Is employee engagement a lost cause?

by Nicky Budd-Thanos, on July 9, 2019

One of the biggest challenges of managing teams in a consumer-focused services organization is getting them to feel connected to and engaged with the company. Many of your employees are likely part-time workers who may not think of their current role as a long-term career opportunity. Nevertheless, employee engagement can be a highly effective lever for business success.

Employee engagement ≠ employee satisfaction
First of all, it’s important to keep in mind that employee engagement is not the same thing as employee satisfaction. This distinction is critical, because “satisfaction” is often a one-way road. People feel may feel content when their expectations, needs, and desires are met. However, even if your employees are satisfied with a raise, an opportunity to earn extra hours, or simply an easy commute, that doesn't necessarily mean they're engaged.

The Merriam-Webster definition of engagement is an “emotional involvement or commitment.” In other words, engaged employees are those who thoughtfully participate in their jobs. It's a two-way street. Of course you want your team to be satisfied, but in order to take your business to the next level, what you really need is for frontline teams to be truly empowered to contribute.

Low engagement = high turnover
This is key because your team’s engagement is directly related to employee retention. According to restaurant industry insights provider, Transforming Data into Knowledge (TDn2K), 92% of engaged employees plan to work for the same employer in one year, as compared to 56% of disengaged workers.

Unfortunately, turnover is a very expensive, time-consuming problem. It requires you to constantly recruit, hire, and train new team members, which the Cornell Hospitality Report says could cost nearly $150,000 a year in hard costs, opportunity costs, and lost productivity.

Interestingly, TDn2K found engagement to have more of an influence on a worker’s decision to stay in their role than any other driver, including their salary, commute, perks, benefits, etc. While each of these factors plays a role in employee satisfaction, at the end of the day, engagement is what keeps people in their jobs and performing at their best.

Why engagement matters
Companies with engaged employees are also far more likely to deliver on their financial objectives than those with disengaged staff. TDn2K’s research notes that restaurant managers with engaged teams report 41% lower absenteeism, 70% fewer accidents, a 24% decline in turnover and, conversely, much higher productivity (24%) and sales (20%).

When employees feel engaged with the organization’s mission, they go above and beyond because their job becomes more than just a way to earn a paycheck. People show up for their shifts, serve customers happily, and contribute more to every aspect of store operations.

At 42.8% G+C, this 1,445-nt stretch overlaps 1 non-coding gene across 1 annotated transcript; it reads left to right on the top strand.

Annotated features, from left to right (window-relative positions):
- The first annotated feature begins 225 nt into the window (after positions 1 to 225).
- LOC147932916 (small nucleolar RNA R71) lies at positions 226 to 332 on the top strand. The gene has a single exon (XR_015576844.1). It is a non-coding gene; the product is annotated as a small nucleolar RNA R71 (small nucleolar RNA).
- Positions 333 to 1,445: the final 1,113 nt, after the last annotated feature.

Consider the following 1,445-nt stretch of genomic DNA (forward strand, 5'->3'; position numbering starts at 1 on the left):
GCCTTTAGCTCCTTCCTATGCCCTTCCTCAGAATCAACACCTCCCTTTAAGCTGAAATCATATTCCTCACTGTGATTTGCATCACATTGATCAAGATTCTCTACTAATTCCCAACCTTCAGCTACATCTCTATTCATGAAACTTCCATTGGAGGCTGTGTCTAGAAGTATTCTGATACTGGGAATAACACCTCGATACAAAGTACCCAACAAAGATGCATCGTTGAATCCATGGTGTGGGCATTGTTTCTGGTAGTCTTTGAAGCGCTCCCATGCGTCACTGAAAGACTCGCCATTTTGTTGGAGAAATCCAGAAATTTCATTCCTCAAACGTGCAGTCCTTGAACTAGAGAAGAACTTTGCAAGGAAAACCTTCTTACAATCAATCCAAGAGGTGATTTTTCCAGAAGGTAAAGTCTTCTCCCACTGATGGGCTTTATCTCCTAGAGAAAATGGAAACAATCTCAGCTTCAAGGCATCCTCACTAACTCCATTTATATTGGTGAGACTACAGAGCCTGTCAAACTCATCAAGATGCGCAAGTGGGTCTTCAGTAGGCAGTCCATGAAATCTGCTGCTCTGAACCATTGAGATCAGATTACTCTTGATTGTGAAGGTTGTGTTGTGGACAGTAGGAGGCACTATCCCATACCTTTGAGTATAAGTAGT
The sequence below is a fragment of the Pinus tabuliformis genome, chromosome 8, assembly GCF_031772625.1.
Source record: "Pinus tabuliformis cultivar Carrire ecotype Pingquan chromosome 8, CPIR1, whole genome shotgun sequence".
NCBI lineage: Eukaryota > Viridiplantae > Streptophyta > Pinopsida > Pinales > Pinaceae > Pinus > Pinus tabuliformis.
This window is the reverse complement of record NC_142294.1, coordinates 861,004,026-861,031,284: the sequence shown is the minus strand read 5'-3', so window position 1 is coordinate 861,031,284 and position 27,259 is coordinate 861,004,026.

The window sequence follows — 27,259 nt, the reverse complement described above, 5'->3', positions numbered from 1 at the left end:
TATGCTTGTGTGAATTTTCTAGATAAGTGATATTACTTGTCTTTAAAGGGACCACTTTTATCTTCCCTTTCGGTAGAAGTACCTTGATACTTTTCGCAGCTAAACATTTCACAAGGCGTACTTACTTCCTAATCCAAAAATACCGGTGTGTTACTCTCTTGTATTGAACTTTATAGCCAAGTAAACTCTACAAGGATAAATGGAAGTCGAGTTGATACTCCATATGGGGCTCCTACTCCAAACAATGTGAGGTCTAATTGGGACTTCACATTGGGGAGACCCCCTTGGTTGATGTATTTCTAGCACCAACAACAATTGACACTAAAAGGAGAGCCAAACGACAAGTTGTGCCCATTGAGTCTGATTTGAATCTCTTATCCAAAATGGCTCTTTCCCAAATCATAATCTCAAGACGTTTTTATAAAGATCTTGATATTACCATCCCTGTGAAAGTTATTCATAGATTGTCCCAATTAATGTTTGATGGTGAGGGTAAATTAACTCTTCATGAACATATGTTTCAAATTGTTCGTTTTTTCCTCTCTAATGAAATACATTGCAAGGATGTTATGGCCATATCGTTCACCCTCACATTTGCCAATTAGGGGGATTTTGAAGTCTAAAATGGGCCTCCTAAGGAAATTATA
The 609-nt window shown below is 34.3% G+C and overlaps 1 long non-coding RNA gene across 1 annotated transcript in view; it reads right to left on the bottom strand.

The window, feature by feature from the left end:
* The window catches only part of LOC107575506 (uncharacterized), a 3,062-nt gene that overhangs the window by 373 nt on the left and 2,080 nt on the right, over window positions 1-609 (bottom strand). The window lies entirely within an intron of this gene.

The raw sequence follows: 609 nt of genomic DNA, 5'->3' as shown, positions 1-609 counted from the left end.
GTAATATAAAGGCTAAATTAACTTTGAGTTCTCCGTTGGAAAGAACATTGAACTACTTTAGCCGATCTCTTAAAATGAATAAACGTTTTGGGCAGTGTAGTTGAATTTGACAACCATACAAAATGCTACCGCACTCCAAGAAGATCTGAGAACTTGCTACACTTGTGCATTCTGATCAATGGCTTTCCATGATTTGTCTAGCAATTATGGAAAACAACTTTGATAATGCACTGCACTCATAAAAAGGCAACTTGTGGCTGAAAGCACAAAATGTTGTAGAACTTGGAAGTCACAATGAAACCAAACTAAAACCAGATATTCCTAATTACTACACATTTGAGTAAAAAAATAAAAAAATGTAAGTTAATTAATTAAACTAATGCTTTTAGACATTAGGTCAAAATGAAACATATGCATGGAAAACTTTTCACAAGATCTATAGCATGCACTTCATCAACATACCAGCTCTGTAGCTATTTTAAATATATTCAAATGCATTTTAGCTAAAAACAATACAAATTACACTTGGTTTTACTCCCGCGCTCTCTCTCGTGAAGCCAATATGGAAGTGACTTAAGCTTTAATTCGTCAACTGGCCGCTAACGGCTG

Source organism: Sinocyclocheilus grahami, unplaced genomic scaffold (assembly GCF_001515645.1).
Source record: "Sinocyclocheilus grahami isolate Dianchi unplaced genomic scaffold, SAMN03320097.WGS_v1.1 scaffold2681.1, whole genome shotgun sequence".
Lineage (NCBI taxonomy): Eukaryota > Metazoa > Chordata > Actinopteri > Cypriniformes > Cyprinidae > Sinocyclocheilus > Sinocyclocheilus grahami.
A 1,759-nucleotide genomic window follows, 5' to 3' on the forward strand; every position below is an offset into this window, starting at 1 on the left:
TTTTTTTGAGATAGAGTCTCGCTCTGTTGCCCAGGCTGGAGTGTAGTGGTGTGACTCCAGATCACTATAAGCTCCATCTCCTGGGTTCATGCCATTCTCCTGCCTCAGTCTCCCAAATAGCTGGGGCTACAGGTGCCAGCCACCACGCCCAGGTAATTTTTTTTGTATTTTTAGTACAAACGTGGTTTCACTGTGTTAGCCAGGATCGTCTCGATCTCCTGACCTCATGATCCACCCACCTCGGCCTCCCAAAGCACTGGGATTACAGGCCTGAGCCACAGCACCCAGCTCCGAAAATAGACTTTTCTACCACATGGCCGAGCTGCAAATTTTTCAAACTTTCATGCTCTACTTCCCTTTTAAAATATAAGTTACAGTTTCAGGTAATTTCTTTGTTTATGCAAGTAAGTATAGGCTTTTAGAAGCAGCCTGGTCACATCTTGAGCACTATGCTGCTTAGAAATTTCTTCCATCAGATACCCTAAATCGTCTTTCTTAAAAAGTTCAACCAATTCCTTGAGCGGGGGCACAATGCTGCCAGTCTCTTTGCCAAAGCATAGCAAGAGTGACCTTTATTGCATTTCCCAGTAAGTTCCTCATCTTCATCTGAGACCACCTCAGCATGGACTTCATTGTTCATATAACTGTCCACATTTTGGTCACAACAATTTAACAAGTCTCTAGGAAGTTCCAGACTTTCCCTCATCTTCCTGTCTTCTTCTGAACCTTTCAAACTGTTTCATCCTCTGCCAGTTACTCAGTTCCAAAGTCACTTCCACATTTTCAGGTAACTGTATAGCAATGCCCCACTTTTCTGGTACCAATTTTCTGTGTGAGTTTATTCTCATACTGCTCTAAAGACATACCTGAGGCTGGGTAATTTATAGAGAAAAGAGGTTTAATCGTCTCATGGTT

3 strategies to engage your team
Although issues with disengagement are well established, best practices for improving engagement and retention are not always obvious. What gets one team member excited about coming to work won’t necessarily have the same result for another person. Multiply this by dozens of coworkers in teams across widespread geographical locations, and it’s exceedingly difficult for general managers and above-store leaders to engage everyone.

That said, higher levels of engagement are possible (and well worth the effort). We’ve seen many clients achieve great success by using Crew to intentionally engage their staff in the following ways:

1. Connect the disconnected
Organizations made up of siloed locations, teams, or shifts often grapple with lackluster engagement. By using a mobile solution to communicate with your team regularly, you can keep everyone on the same page, facilitate authentic relationship building, and help people feel like they’re part of the bigger picture. Since TDn2K says employees are 59% more likely to be engaged themselves when their boss is engaged, involvement from the top down can have an immediate impact. For example, one of the general managers at Carisch, a 65-unit Arby’s franchisee group, encourages her frontline teams to connect by sending each other birthday wishes on Crew, awarding Gold Stars, or simply sharing entertaining GIFs.

2. Make people’s work feel meaningful
In a recent study by BetterUp, more than nine out of 10 employees said they’d trade a percentage of their lifetime earnings for greater meaning at work. But is it really possible to bring purpose to a job as a cashier or line cook, especially one that’s more seasonal? Several of our clients do this by emphasizing customer-centric values and celebrating how specific attitudes and behaviors move the needle when it comes to customer satisfaction. One case in point is Photogenic Inc., a 40-location photography business with a largely seasonal workforce that uses Crew to share progress updates on the company’s “service score,” which has jumped 15% as a result, while employee retention grew 33%.

3. Recognize great work
Frequent employee recognition creates a snowball effect of positivity, and helps cultivate a thriving, cohesive culture. Another customer, 300-location Taco Bell franchisee K-MAC, uses Crew to publicly highlight things like the fastest service in a district, great customer surveys and training completions. K-MAC’s growth leader, Cathy Blankman, notes that “Crew fuels employee engagement, because people have the full picture of what’s expected of them and are motivated to do quality work.”

We love hearing stories like this. What are your favorite ways to nurture engagement, loyalty, and retention across the organization? Tweet us and share what works for you.

Topics:Best PracticesEmployee RecognitionEmployee Engagement